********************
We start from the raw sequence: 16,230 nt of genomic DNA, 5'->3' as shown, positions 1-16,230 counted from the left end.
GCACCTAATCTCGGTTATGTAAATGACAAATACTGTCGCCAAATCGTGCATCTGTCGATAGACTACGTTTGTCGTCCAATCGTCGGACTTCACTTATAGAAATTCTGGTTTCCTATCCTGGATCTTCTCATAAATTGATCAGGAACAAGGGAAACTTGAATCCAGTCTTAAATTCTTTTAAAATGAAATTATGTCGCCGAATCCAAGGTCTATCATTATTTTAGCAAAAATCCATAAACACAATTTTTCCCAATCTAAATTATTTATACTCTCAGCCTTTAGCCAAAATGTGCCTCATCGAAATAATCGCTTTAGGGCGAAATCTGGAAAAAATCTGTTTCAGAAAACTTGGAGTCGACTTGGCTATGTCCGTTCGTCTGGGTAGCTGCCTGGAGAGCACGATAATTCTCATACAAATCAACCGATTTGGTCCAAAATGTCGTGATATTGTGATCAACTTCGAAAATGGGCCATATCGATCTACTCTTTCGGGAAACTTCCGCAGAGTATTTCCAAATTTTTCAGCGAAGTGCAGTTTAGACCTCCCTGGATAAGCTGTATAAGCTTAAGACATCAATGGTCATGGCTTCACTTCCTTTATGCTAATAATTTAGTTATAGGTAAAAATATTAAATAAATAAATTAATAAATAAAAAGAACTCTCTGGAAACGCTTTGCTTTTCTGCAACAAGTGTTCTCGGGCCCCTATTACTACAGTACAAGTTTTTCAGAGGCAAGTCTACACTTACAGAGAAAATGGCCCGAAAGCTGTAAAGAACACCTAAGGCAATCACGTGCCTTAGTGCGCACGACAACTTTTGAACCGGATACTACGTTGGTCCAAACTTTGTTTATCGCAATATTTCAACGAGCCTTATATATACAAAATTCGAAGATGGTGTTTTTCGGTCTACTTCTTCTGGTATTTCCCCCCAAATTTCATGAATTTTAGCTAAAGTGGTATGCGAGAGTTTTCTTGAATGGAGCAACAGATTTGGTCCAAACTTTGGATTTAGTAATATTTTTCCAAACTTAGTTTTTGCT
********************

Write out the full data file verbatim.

We start from the raw sequence: 16,230 nt of genomic DNA, 5'->3' as shown, positions 1-16,230 counted from the left end.
GCACCTAATCTCGGTTATGTAAATGACAAATACTGTCGCCAAATCGTGCATCTGTCGATAGACTACGTTTGTCGTCCAATCGTCGGACTTCACTTATAGAAATTCTGGTTTCCTATCCTGGATCTTCTCATAAATTGATCAGGAACAAGGGAAACTTGAATCCAGTCTTAAATTCTTTTAAAATGAAATTATGTCGCCGAATCCAAGGTCTATCATTATTTTAGCAAAAATCCATAAACACAATTTTTCCCAATCTAAATTATTTATACTCTCAGCCTTTAGCCAAAATGTGCCTCATCGAAATAATCGCTTTAGGGCGAAATCTGGAAAAAATCTGTTTCAGAAAACTTGGAGTCGACTTGGCTATGTCCGTTCGTCTGGGTAGCTGCCTGGAGAGCACGATAATTCTCATACAAATCAACCGATTTGGTCCAAAATGTCGTGATATTGTGATCAACTTCGAAAATGGGCCATATCGATCTACTCTTTCGGGAAACTTCCGCAGAGTATTTCCAAATTTTTCAGCGAAGTGCAGTTTAGACCTCCCTGGATAAGCTGTATAAGCTTAAGACATCAATGGTCATGGCTTCACTTCCTTTATGCTAATAATTTAGTTATAGGTAAAAATATTAAATAAATAAATTAATAAATAAAAAGAACTCTCTGGAAACGCTTTGCTTTTCTGCAACAAGTGTTCTCGGGCCCCTATTACTACAGTACAAGTTTTTCAGAGGCAAGTCTACACTTACAGAGAAAATGGCCCGAAAGCTGTAAAGAACACCTAAGGCAATCACGTGCCTTAGTGCGCACGACAACTTTTGAACCGGATACTACGTTGGTCCAAACTTTGTTTATCGCAATATTTCAACGAGCCTTATATATACAAAATTCGAAGATGGTGTTTTTCGGTCTACTTCTTCTGGTATTTCCCCCCAAATTTCATGAATTTTAGCTAAAGTGGTATGCGAGAGTTTTCTTGAATGGAGCAACAGATTTGGTCCAAACTTTGGATTTAGTAATATTTTTCCAAACTTAGTTTTTGCT